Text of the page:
Terrestrial carnivores are some of the most imperiled species worldwide because of their large home range requirements, high metabolic demands, sensitivity to habitat degradation, and persecution by humans (Palomares et al., 1999; Ripple et al., 2014). However, some terrestrial carnivore species are resilient to human pressures and in recent decades have rebounded in many parts of the world. Although terrestrial predators often need intact landscapes devoid of human impacts to recover (Gilroy, Ordiz & Bischof, 2015), the recovery of predators in many landscapes has shown that some carnivores are capable of effectively recolonizing human-dominated landscapes and coexisting with humans. In North America, decades of management efforts to recover wildlife populations using adaptive management principles and the North American Model of Wildlife Conservation (Organ et al., 2012) have resulted in increases and expansions of many carnivore species (e.g. wolves in Western and Midwestern US, bobcats and fishers in Midwestern US).
Natural expansion and colonization of former or new ranges are dependent on both the capacity and suitability of the habitat to support resident populations and landscape connectivity to maintain gene flow and dispersal processes (Malaney et al., 2018). As such, conservation and management of carnivore populations requires both assessments of resource selection at multiple scales (Boyce, 2006; Johnson et al., 2006) and an understanding of how human impacts affect dispersal and demographic processes (e.g. sources of mortality, barriers to dispersal; (Crooks et al., 2011; Proctor et al., 2012; Litvaitis et al., 2015)). Due to their large space use requirements, high mobility, and territoriality, carnivore conservation is particularly challenging in areas with high road densities (Basille et al., 2013; Poessel et al., 2014; Litvaitis et al., 2015; Bencin et al., 2019). Both high-traffic roadways and conversion of natural habitat to other land cover types (agriculture, urban sprawl) may limit the ability of species to recolonize their former ranges and maintain population connectivity across broad geographic extents.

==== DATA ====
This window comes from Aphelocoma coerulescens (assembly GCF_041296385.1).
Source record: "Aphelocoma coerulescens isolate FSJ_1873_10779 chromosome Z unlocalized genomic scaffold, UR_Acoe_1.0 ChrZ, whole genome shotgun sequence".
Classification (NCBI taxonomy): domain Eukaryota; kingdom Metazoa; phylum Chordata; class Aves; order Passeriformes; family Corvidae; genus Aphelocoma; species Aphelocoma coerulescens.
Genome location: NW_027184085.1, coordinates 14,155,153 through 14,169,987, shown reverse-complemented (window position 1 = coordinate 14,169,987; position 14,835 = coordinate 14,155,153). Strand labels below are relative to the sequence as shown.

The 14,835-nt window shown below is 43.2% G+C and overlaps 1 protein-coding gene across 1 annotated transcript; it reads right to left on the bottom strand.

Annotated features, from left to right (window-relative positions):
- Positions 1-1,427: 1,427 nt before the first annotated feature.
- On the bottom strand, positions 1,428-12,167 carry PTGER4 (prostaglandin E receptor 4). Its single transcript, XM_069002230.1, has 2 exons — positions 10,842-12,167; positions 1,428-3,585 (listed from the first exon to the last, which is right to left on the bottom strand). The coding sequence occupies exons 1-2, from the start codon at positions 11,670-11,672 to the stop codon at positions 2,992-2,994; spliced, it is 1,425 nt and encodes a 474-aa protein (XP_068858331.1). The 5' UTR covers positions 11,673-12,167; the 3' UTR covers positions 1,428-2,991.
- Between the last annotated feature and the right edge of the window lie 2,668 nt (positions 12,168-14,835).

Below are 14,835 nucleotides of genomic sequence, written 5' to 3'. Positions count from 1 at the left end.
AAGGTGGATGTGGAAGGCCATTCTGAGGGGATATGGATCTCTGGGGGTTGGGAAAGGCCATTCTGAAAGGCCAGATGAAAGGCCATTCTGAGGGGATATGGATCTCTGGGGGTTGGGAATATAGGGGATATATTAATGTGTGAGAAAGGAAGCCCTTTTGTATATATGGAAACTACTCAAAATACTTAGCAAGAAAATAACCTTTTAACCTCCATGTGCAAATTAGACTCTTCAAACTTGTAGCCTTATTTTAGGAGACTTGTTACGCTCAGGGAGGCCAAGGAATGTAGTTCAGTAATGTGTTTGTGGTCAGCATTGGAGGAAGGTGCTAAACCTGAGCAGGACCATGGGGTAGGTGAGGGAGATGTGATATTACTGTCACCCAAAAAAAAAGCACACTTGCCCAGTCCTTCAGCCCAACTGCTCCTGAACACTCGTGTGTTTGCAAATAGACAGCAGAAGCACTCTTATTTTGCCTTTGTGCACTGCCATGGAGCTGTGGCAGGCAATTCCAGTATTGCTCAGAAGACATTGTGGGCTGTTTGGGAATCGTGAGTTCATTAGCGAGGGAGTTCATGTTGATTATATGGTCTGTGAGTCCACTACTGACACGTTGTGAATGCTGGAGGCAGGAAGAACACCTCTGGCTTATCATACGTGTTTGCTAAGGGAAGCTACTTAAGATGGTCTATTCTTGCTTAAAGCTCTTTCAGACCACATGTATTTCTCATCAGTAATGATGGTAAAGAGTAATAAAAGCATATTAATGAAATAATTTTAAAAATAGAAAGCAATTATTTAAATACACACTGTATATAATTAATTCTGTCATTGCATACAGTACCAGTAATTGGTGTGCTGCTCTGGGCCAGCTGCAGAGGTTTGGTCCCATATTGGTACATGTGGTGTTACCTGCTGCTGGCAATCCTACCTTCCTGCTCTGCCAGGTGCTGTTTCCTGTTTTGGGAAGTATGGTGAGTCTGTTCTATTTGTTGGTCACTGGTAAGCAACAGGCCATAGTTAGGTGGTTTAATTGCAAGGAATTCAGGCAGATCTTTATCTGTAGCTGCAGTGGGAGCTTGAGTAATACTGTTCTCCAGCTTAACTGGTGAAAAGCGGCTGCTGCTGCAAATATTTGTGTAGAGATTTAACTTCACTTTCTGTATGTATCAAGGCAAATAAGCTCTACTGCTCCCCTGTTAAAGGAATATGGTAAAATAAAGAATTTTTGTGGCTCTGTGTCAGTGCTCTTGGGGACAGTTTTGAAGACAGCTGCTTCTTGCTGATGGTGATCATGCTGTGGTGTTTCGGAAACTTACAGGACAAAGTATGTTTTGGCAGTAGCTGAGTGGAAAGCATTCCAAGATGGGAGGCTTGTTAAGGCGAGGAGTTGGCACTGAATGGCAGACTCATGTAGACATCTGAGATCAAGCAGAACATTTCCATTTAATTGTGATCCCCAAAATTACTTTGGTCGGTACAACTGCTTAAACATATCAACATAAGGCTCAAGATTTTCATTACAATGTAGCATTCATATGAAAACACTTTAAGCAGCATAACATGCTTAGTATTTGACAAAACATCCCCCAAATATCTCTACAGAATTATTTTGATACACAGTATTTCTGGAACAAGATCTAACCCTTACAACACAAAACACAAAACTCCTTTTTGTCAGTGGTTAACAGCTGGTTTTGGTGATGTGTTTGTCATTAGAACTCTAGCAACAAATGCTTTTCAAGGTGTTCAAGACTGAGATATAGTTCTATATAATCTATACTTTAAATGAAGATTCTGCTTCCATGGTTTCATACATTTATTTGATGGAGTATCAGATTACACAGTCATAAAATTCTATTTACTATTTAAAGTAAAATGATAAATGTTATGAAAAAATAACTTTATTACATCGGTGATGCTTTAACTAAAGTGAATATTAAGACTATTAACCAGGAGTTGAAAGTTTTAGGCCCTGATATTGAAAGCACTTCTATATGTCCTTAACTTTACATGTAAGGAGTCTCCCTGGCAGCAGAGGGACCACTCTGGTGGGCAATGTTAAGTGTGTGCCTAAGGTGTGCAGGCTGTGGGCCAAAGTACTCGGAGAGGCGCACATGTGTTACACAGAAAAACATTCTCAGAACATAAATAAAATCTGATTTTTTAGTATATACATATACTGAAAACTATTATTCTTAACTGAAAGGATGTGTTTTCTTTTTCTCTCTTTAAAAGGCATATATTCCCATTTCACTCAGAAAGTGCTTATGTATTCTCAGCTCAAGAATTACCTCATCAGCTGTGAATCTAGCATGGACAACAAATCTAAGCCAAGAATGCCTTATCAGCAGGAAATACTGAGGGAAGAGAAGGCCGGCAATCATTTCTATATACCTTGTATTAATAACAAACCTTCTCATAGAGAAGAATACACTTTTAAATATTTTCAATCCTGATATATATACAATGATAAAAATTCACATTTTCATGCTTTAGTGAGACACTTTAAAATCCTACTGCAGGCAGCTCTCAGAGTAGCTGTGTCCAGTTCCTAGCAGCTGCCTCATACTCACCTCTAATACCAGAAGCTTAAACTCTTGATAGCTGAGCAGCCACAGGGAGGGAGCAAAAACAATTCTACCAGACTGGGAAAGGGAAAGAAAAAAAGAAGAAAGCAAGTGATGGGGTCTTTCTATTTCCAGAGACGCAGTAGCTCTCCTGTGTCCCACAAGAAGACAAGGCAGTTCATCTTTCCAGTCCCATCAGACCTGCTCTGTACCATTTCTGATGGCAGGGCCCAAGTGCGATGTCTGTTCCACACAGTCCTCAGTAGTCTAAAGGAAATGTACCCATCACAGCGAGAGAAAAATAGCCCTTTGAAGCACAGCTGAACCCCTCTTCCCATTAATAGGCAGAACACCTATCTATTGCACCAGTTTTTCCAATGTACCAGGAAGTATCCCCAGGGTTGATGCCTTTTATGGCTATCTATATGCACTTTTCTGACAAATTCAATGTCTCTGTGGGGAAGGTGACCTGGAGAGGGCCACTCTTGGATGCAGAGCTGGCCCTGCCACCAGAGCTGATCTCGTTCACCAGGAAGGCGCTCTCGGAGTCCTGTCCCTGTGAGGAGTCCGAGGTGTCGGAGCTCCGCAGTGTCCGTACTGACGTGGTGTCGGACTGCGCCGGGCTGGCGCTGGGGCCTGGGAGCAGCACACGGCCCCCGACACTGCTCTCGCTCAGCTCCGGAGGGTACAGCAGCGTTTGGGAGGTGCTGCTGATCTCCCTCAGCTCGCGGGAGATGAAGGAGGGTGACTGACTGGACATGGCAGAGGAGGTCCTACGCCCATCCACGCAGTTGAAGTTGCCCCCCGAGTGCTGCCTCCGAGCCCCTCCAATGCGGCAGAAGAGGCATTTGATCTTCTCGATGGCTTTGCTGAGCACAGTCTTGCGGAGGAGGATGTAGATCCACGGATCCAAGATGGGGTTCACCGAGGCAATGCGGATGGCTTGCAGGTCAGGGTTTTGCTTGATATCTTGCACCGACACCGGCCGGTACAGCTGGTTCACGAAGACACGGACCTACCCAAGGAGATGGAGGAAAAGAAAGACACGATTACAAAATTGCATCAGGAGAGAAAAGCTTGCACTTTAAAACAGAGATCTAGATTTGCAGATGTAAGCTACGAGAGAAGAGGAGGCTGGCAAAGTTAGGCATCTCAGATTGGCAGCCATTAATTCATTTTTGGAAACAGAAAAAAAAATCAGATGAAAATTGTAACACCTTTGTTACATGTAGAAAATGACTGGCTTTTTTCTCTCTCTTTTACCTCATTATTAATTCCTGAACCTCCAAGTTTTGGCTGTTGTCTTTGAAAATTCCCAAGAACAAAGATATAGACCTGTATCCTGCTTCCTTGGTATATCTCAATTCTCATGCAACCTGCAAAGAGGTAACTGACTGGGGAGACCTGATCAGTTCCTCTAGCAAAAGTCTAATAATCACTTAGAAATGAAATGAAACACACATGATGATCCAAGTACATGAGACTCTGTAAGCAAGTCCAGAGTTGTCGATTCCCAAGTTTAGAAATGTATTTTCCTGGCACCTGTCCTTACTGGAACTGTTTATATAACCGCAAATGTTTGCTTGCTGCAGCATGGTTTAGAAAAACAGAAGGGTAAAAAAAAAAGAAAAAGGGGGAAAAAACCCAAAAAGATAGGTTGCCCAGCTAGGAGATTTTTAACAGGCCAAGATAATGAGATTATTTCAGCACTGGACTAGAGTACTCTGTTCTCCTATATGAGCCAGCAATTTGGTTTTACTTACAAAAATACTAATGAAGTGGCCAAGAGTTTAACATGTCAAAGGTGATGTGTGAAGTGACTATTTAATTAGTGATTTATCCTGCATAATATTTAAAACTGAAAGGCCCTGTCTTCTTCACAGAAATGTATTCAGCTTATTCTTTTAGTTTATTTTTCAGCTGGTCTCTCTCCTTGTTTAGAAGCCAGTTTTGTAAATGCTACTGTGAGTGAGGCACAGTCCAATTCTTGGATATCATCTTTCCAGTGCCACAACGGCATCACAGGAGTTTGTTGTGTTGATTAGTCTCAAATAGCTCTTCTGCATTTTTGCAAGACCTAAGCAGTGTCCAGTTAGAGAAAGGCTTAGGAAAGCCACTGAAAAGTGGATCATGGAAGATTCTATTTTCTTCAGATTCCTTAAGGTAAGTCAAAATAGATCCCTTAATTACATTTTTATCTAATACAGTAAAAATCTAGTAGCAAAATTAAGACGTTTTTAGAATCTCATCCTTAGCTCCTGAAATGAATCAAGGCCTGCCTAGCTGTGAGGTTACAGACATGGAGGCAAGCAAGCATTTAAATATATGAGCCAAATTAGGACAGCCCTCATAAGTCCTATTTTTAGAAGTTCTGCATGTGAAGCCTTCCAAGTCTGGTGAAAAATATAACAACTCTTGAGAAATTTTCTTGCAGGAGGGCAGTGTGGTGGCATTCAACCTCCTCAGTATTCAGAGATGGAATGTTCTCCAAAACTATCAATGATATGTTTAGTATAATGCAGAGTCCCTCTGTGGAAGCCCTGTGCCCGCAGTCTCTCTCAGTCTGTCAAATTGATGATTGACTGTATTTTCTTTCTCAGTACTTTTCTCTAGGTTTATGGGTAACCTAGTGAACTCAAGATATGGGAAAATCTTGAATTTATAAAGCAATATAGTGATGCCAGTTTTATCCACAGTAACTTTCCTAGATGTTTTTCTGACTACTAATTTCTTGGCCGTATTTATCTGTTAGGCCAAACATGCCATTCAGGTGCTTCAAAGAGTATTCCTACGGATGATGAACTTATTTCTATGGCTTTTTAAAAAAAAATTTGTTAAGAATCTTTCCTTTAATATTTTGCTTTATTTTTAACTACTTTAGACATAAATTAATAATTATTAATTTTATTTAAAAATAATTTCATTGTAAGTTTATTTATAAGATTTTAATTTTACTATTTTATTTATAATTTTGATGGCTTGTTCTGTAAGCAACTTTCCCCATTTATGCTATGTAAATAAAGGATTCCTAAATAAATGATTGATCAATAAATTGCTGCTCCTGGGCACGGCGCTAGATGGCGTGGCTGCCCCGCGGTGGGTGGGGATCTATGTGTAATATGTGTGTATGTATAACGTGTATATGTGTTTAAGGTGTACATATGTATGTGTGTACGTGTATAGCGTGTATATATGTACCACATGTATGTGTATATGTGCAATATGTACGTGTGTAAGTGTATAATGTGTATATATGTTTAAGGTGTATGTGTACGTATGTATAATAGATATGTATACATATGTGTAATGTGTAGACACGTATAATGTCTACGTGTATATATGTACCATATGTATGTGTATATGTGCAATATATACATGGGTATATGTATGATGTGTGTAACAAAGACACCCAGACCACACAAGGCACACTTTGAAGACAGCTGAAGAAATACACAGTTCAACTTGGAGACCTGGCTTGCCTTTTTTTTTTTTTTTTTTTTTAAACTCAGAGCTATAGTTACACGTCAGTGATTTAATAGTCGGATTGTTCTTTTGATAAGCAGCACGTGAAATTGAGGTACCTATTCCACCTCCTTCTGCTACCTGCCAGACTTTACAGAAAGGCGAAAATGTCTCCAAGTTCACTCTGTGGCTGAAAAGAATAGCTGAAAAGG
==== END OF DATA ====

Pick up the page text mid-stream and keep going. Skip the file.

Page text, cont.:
The US Midwest is undergoing a natural experiment in native and invasive carnivore population expansion. Coyotes (Canis latrans) have expanded their range into this region starting in the early 1900s (Hody & Kays, 2018). Following extirpation from large portions of the Midwest by the mid-1800s due to habitat destruction and overharvesting, bobcats (Lynx rufus) have been recolonizing portions of their former range in this region after a century of absence (Nielsen & Woolf, 2002a; Roberts & Crimmins, 2010; Prange & Rose, 2020). Broad-scale data collected by management agencies (e.g. roadkill animals) and citizen observations (e.g. camera trap and live sightings) suggest that bobcat populations are expanding spatially and increasing in abundance. However, their expansion may be limited by human (non-harvest) impacts, such as road mortality (Nielsen & Woolf, 2002a; Bencin et al., 2019). Additionally, habitat can become limiting as intensive, row-crop agriculture dominates this region of the United States. As such, understanding the limiting factors affecting the distribution and habitat use on expanding bobcat populations at multiple spatial scales can improve the development and implementation of management and conservation plans and decisions to ensure long-term population viability (Hurlbert & Jetz, 2007; Reed et al., 2017b).